#3 Make my sketchbook into a zine

In reality, it’s going to be a bit more than a zine! I’m so proud of my 2017 sketchbook that I’ve decided to make a printed version which will be available to buy. I naively thought that I’d just scan in the pages and print them out, but I’ve reached some hurdles already. It took me an age to tidy up the scanned images in Photoshop, and then comes the challenge of aligning the pages for printing.

chain and succulents watercolour sketchbook

I also haven’t decided yet whether to include annotations on each page, or just leave it as a book of pictures? Again, any advice would be appreciated!

#4 Spend less time on social media and more time doing

I have to admit that at the beginning of January, this resolution was not going well! Now, however, I feel more focused and have been spending my evenings painting and planning products for my craft stall. I’ve also got an iphone now which has helped immensely, as it’s enabled me to quickly add photos and videos to Instagram and Facebook without being side-tracked by browsing.

social media addict

If you’re not already a follower, please pop by my social media pages as I update them regularly with photos and videos.

#5 Focus on being happy and keeping healthy

This one doesn’t take much explanations, but is something I think we all forget sometimes! This year I’m going to remember the bigger picture and embrace every day!

Clare Willcocks

#6 Pursue illustration career

I have been working recently on building up my portfolio to demonstrate my illustration skills. I’ve completed some portraits for our local food and drink magazine ‘Taste Buds’ which you can see on page two of the online version of the magazine.

Taste Buds Portraits

I have also got an illustration ready to be published in ‘Devon Life’ magazine, which I’m very excited to see in February. This year has started off with another exciting project which I hope to be able to share more about soon. So all in all, I’m doing quite well with this resolution!

#7 Use diary to be organised and productive

I’m certainly using my bullet journal to its full potential already this year, with lists for my craft stall and daily/weekly to-do lists. That’s not to say I’ve managed to tick many things off, but having them written down gives me focus and it’s always better to have too many things to do, than the other way around – I like to keep busy!

I’m also using my bullet journal to create photo collages and to keep a daily diary. I’ve been doing this every day for over two years now and I love looking back and reading exactly what I was up to on any given day!

This year, I’ve also started a new little ‘memory’ book, in which I’m writing one happy memory a day. There’s space for 5 years’ worth, so it will be lovely to look back and remember happy times over the years.

Memory diary

#8 Spend lots of quality time with Sam and the munchkin

Our little man is nearly two and his little character is really coming through now he can talk and make decisions for himself. He’s so funny, coming out with lots of little quips that make us smile. I just want to make the most of this lovely stage and spend as much time as we can together as a family.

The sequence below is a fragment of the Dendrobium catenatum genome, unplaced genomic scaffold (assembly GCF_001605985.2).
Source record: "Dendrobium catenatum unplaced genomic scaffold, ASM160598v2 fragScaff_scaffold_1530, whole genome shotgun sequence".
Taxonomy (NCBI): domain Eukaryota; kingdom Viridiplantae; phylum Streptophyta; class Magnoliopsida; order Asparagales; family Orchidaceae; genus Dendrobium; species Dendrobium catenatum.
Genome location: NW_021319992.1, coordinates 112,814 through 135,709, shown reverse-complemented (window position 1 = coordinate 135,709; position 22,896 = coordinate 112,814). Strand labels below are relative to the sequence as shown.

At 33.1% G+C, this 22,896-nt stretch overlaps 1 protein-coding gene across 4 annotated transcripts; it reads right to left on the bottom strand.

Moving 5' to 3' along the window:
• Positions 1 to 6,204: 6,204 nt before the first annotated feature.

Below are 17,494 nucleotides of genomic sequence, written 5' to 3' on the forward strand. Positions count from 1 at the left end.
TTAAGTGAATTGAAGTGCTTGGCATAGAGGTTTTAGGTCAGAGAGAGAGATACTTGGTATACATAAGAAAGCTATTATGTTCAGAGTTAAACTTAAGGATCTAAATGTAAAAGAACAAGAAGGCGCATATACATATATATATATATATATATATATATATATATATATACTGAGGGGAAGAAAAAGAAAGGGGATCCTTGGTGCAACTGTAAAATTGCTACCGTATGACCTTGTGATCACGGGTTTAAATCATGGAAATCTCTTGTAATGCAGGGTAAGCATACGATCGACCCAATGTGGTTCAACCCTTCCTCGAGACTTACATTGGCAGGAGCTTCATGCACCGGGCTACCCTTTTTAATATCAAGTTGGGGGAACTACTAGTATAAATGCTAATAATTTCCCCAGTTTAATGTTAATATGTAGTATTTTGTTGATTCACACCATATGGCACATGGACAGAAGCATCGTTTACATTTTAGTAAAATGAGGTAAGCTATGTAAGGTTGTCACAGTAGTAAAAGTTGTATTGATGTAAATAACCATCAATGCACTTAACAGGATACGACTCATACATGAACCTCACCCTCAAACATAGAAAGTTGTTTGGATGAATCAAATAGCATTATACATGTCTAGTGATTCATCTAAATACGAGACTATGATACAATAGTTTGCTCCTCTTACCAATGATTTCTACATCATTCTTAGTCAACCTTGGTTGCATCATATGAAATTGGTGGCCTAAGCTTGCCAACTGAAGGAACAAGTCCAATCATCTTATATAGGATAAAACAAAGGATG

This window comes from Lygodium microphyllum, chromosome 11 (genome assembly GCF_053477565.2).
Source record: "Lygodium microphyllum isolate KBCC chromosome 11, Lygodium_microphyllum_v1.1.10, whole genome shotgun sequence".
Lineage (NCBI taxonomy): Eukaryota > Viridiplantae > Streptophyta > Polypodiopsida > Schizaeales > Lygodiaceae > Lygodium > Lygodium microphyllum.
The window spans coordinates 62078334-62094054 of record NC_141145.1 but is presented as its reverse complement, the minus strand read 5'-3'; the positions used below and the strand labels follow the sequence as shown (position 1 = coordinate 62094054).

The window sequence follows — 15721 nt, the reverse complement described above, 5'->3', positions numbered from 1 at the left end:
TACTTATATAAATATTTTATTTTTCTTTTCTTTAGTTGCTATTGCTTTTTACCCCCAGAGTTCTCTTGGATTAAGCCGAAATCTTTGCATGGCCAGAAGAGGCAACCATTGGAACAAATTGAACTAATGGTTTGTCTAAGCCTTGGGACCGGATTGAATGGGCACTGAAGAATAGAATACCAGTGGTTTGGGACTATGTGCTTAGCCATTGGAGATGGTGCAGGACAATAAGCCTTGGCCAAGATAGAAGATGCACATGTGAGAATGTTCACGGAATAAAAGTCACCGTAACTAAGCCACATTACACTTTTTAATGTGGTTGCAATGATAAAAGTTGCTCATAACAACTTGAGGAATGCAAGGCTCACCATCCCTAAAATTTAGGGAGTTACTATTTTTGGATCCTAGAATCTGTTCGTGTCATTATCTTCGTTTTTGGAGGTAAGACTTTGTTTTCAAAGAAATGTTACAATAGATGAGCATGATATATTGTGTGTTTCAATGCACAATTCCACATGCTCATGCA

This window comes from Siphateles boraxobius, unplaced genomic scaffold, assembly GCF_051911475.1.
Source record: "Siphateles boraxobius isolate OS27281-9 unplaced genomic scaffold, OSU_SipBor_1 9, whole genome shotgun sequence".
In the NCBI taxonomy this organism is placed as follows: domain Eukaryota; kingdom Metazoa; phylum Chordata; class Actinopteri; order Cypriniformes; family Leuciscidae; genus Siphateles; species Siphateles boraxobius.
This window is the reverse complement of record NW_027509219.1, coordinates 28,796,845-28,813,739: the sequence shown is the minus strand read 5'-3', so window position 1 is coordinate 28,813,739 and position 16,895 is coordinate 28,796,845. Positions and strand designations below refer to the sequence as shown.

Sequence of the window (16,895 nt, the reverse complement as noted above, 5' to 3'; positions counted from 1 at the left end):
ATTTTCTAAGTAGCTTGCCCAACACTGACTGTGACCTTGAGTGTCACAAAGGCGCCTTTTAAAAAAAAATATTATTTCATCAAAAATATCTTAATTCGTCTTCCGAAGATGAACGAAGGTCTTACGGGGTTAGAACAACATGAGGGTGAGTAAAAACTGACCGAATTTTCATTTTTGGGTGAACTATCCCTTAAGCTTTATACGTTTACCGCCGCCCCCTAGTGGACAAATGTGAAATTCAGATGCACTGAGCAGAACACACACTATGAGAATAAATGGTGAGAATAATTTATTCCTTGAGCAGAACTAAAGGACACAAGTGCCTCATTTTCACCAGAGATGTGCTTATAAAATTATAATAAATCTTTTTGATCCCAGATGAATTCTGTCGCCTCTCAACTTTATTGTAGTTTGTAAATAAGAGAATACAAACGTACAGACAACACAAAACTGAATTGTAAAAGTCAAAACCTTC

Family

#9 Start a new 2018 sketchbook

Well, I can tick this one off already! I’m now three pages through a new a5 sketchbook and loving the creative outlet it gives me just as much as I did last year. I’m hoping to fill this sketchbook up throughout the year with experiments, memories and illustrations. I’m aiming to use my own photography as reference, or draw from real life where I can, so that the sketchbook holds more meaning for me.

Pavilions torquay

#10 Make regular YouTube videos and blogs

I’ve given myself a little leeway here with the word ‘regular’ – it leaves things a bit open in terms of frequency of posting. I may post once a week sometimes, I may post once a month. I’m going to try and make some more videos and I’d love to try my hand at vlogging my art activities but I’m a little scared to start! Subscribe to my YouTube channel to keep track of the progress I make on this resolution!

Thanks for reading, see you again soon!

I’m sharing this post on the following blogs: Handmade Harbour and Paint Party Friday!

A rusty chain watercolour

Rusty chain watercolour

I’m sat here with a cup of tea thinking it’s got very chilly all of a sudden and wondering where the last few weeks have gone! This morning it was dark outside at 7.30 and at the weekend there was a frost on the car – winter is here and I don’t like it.

Despite its obvious inconveniences, though, winter does have some advantages. Like feeling all warm and snuggly in a cosy Totnes café last weekend with my dad, holed up with a slice of cake, pot of tea and our sketchbooks. We were planning to sit outside and paint down by the river, but we’re big softies really and couldn’t bear the cold.

Totnes Cafe watercolour

My little painting from that day needs a bit more work, but I’m not sure I’ll ever get round to it. Even incomplete, it’s a nice memory to have in my sketchbook and when I showed it to my toddler son I was pleased to hear him shout out “cake!” in appreciation of the subject of my masterpiece!

As the café filled up, dad and I moved on to the church of St. Mary which promised another warm place to draw. I was intimidated by the beautiful architecture and stained glass windows, so instead of trying to cram in loads of detail, I decided to focus on the ornate chandelier hanging from the ceiling.

Chandelier pen and ink

Rusty chain watercolour